The Blue Note
Even in its heyday, the Blue Note had been dingy. Too far from the main drag to be fashionable it had remained a shadowed nook of a place for decades. Until the day Viggo bought it. And even then, it stayed quietly in the background, a wood paneled, smoky place where jazz musicians went to jam and the lost went to cry.
Fully a decade after he filed the papers Viggo still worked the bar. He had a little weekend help, mostly so he could have something resembling a life though he was never far. Or at least, not too far to come to the place's rescue should that be required.
There were regulars, both patrons and performers. Some famous, the performers that is, and some who just stumbled in of their own accord. Some, like Lionel, never left. Most nights, Lionel started the place off with tripping soft jazz pieces. All his own compositions, none very remarkable and Viggo loved the sense of familiarity it lent to the place. Round about seven or dusk, which ever came first, Lionel would push through the swinging door, shuffle towards the bathroom and disappear for a good ten minutes.
When he emerged, he'd've shed a few layers of street dirt, combed his hair and buttoned up his shirt. He'd collect his drink, wave to Viggo or whomever was tending bar and make his way to the piano bench. And as soon as his fingers hit the keys, he'd transform, his limbs melting into a smooth roll, his shoulders rising and falling with the tipple of his fingers over the keys, every emotion he played, playing beautifully out through his too slim frame.
Sometime after nine, Lionel well on his way through his playbook, other musicians would begin rolling in, variously taking seats, doffing hats and sidling up to the bar. Viggo knew some by name, others remained nameless and all played sometime during the night, wordlessly changing positions or instruments, chattering softly between themselves, sometimes laughing.
Sean never showed up before ten. Ever.
February of Viggo's fourth year in the bar, Sean had come in, hung his hat on the hat tree and sat at the end of the bar drinking beer after beer and staring at this hands. For months, two or three nights a week, Sean would come in, hang his hat and drink till closing. Took him nearly a year to say hello to Viggo. And another to use his name. By the third year, Viggo's seventh in the bar, Sean was comfortable enough to chat. Just a few phrases.
February of the fifth year, on the anniversary of his first night at the Blue Note, Sean stayed till after closing. Viggo cleaned the varnished wood of the bar and loaded the glass washer while Elijah, his summer help, swept up the floor and put away the equipment.
Elijah put a little hustle in his step, casting quick scared glances at Sean, finally meeting Viggo's eye and cocking an eyebrow in question. Viggo shook his head and smiled, made a shooing motion with his hand and Elijah put the broom away and scampered off.
The doors clicked shut leaving Viggo and Sean alone in the semi-gloom of the place, Sean still on his stool, Viggo leaning his hips on the counter behind the bar.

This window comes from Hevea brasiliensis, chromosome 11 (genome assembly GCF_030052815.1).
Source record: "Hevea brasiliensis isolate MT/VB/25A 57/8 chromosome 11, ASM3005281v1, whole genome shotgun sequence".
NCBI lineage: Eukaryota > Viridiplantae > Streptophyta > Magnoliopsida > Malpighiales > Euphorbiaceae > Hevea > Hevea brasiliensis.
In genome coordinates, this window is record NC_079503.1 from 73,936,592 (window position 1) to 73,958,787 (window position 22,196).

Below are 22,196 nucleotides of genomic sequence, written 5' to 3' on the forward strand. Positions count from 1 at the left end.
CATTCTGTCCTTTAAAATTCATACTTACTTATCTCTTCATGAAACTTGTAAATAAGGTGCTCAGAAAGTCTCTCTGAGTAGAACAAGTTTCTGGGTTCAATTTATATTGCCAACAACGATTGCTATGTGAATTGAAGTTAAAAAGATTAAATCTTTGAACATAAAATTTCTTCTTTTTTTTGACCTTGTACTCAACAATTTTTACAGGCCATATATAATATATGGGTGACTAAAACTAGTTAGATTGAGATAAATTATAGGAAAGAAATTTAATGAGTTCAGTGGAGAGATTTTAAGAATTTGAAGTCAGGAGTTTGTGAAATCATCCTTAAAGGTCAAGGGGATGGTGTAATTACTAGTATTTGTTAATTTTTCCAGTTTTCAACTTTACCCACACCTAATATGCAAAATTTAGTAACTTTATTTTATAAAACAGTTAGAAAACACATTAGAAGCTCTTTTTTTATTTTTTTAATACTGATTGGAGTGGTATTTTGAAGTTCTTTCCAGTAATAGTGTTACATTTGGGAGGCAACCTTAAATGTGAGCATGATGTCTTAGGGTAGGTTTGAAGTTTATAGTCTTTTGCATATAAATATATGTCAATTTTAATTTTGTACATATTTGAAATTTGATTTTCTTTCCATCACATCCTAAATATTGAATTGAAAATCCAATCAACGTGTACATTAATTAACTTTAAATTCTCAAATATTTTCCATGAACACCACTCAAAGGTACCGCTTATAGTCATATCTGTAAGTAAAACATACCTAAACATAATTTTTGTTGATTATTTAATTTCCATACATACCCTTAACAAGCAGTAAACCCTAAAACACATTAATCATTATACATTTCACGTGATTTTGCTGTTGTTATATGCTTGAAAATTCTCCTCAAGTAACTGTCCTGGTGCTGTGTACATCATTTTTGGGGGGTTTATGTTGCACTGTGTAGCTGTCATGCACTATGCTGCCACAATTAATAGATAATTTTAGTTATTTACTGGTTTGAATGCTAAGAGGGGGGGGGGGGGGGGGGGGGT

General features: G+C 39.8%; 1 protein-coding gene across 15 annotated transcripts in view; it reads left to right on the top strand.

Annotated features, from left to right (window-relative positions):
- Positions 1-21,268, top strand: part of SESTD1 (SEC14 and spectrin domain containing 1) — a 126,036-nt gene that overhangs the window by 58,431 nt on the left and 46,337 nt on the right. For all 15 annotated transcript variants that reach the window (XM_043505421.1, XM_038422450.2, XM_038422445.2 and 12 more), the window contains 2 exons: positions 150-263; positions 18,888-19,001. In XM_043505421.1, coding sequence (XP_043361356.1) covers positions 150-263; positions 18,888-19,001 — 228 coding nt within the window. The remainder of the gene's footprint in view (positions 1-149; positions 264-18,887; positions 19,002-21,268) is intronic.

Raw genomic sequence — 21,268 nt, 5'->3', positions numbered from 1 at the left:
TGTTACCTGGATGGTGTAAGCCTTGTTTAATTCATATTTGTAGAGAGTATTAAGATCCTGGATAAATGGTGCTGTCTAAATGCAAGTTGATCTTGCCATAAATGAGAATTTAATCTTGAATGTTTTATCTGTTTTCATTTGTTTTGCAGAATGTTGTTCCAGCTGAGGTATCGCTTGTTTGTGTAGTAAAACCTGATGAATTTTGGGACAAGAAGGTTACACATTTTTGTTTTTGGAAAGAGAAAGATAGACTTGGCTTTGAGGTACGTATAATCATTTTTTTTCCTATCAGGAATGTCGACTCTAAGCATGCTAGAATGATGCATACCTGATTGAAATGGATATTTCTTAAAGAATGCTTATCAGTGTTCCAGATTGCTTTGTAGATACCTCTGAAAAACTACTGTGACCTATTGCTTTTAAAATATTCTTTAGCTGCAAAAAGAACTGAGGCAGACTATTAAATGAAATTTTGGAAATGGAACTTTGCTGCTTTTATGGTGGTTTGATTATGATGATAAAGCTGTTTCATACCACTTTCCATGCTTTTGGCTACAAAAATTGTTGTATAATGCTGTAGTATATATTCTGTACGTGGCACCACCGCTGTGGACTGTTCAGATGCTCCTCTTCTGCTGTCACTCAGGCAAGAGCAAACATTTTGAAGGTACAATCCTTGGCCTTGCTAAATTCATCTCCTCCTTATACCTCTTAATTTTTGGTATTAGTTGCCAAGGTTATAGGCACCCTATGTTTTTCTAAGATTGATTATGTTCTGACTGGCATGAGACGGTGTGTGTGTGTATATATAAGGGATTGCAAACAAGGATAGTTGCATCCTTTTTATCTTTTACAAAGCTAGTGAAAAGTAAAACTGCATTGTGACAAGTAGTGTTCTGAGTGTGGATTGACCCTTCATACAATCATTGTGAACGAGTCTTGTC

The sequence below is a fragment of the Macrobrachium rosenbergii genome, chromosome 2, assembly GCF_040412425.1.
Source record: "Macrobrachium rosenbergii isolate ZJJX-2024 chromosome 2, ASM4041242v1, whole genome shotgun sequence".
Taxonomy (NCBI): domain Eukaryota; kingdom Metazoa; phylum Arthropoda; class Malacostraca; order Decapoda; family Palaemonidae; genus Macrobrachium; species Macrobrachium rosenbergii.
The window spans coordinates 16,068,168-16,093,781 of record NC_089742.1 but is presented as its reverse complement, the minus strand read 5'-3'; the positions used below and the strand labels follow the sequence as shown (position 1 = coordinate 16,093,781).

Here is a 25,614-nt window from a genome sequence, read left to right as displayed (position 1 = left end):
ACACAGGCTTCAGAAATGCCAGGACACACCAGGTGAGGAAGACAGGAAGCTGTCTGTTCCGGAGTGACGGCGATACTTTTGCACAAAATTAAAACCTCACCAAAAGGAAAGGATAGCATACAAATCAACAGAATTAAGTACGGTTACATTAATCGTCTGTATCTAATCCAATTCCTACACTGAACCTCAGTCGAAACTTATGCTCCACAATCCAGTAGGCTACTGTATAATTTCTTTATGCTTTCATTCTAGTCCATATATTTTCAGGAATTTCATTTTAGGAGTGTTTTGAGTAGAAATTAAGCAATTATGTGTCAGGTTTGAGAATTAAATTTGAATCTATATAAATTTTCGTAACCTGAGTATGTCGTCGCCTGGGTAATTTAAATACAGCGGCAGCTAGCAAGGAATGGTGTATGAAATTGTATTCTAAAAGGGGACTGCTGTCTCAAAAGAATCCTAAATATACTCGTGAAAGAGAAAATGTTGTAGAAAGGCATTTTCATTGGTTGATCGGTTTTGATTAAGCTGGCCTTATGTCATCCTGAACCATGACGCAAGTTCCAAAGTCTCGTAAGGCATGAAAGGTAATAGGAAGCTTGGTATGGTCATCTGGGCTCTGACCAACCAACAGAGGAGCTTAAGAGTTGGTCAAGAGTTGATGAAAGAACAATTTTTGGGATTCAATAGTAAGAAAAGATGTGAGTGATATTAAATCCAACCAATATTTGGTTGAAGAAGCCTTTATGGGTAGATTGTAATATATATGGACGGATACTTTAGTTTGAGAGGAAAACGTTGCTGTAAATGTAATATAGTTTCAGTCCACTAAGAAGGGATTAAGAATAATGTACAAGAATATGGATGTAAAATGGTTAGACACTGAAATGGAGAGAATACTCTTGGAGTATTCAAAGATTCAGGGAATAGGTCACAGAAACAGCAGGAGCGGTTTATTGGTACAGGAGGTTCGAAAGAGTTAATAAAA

That was the beginning.
After that, Sean would come in, drink his beers while Viggo worked and stayed till after closing. Neither said a word to anyone nor looked any different than before. They were the only two who knew, even Elijah wouldn't have guessed, and they liked it that way.
Elijah stayed on every summer after that while he was at school. Viggo liked him. He was quiet and self effacing but he could swear like a sailor and he loved the music. Sometimes, he would stand in one place, frozen by a trill of piano or the deep rumble of the sax, and just stare beatifically at the musicians until Viggo called his name. He'd smile sheepishly and go back to work.
In the fall of year ten, a young man came in about eleven, long after the musicians had been playing, and shrugged out of his coat and hat. He waited patiently for their song to end and then rolled up the sleeves of his shirt and walked to the mike, nodding to them in turn.
“What'll ya' have, beautiful?” Denver Smalls asked. The beefy sax player smiled from under the fall of his hair and winked playfully at the slim singer.
“Uh...Lush Life, please. Low and slow, boys.” The man said and turned to the mike, one hand resting on top, the other limp at his side.
“Low and slow it is.” Denver counted out the opening beat began to play the intro as Billy Strayhorn intended it, like a heartbeat breaking in two.
The singer's eyes closed, his face tilted up and he began to sing.
“I used to visit all the very gay places...”
Denver smiled at Viggo.
“Those come what may places...”
As the song rolled through the bar, the patrons slowed, turning to watch as the song flowed out of the slim brunette, low and slow. Viggo stops polishing the bar and rests on his hands, for once struck still by the beautiful boy singing.
“Then you came along with your siren of song.” He closed his eyes, the note clear and true.
Elijah came in through the basement door.
“To tempt me to madness!” The singer opened his eyes and looked out at the crowd.